How to Date a Woman Who Is Emotionally Detached

Some women can be just as emotionally detatched as men, for a variety of reasons.Some women can be just as emotionally detatched as men, for a variety of reasons.

Though men are most often blamed with emotional unavailability, there are women who are unwilling or incapable to commit completely to a relationship. The reasons for this can be quite complex, ranging from emotional trauma to a simple matter of priorities, where a woman is more focused on her career than a relationship. There are also those women who are perennially single, who have no real need for a committed relationship. As such there is no one-size-fits-all advice to handle these individuals except to treat them all individually.

Dig deeper to discover why she might be emotionally unavailable. Learn about her life and her priorities so you can understand where she is coming from as opposed to where you think she should be.

Take her at her word. If she tells you upfront that she is not in a position to give you what you need, don't go into the relationship expecting her to change. Accept her where she is at that moment.

Don't ask for more than what she can give. Unmet expectations will only make you feel worse about yourself and about your relationship. If you decide to stay in the relationship knowing that she is incapable or unable to meet certain needs, take responsibility for that choice.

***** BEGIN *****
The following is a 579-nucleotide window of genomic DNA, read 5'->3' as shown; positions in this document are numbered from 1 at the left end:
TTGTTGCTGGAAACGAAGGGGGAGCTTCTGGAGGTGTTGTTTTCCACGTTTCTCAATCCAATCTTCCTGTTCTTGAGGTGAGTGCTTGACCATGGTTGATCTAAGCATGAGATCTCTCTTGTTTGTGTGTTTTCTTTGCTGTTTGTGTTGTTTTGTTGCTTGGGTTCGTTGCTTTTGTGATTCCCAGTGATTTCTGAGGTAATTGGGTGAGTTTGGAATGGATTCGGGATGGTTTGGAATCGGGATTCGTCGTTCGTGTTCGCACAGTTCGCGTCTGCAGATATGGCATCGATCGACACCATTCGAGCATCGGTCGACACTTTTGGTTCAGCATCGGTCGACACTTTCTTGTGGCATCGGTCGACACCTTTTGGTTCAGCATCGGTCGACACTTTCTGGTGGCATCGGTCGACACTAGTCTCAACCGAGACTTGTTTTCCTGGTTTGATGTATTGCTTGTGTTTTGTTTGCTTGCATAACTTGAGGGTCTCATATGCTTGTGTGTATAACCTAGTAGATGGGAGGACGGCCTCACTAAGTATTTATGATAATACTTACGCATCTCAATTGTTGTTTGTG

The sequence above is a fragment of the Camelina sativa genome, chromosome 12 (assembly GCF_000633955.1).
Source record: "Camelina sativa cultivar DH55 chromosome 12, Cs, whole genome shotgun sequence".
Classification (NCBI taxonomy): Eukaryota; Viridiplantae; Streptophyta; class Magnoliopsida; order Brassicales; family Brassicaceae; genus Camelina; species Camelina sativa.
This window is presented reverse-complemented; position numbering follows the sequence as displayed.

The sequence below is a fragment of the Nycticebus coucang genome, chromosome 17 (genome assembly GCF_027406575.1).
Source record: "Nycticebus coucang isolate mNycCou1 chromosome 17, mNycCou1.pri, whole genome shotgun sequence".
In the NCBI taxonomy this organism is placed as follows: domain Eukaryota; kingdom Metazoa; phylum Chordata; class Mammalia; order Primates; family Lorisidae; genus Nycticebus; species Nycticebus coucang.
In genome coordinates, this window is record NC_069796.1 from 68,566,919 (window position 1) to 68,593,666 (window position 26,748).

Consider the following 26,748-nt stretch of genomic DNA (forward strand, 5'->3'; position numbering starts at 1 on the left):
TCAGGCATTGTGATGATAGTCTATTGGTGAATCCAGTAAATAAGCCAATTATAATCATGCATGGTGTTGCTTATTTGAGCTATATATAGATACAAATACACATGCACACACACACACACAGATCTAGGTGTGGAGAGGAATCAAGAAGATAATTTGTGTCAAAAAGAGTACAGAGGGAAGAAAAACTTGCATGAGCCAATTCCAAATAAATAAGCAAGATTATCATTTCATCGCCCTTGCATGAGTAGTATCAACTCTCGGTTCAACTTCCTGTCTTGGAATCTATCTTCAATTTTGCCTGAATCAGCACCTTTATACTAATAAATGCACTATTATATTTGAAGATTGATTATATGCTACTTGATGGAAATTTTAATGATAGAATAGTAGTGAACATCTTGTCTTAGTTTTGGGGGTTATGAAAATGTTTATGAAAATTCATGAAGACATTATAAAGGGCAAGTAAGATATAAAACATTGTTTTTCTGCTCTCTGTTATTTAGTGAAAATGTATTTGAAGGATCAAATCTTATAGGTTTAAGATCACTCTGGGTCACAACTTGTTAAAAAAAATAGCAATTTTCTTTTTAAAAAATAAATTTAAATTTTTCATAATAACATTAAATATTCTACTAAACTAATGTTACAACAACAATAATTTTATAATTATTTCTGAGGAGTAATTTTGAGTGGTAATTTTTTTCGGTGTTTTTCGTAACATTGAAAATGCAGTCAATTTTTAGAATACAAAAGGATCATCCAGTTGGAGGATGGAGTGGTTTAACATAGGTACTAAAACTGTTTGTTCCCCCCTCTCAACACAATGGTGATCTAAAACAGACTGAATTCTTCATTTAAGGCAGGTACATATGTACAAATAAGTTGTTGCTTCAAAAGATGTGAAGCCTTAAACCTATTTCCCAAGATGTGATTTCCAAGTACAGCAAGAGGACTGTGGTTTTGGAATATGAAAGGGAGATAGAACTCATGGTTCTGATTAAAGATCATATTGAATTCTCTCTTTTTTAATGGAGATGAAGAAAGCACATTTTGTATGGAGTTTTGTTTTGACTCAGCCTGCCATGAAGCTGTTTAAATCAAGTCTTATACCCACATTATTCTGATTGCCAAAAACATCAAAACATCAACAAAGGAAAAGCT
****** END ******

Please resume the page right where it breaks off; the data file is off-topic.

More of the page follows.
Give her space. If she is emotionally unavailable because of a lack of trust due to an emotional trauma, pressuring her to move faster than she feels comfortable will only make her less available to you.

Keep the lines of communication open. This also develops trust when she knows she can talk to you about the things she might be experiencing. Leave out any accusatory language such as, "You make me feel insignificant when you can't open up to me." Instead, own your own feelings.

Be responsible for your own behavior. If something you have done in the relationship causes her to remove herself emotionally from you, such as cheating or emotional unavailability of your own, then work instead on your shortfalls rather than focus on hers.

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  • If you find yourself consistently drawn to emotional unavailable partners, consider the problem might be with you rather than them. Ask yourself if you are setting your relationships up with unintentional escape clauses by attaching yourself to those who cannot give you want you want.

About the Author

Ginger Voight is a published author who has been honing her craft since 1981. She has published genre fiction such as the rubenesque romances "Love Plus One" and "Groupie." In 2008 Voight's six-word memoir was included in the "New York Times" bestselling book "Not Quite What I Was Planning." She studied business at the University of Phoenix.

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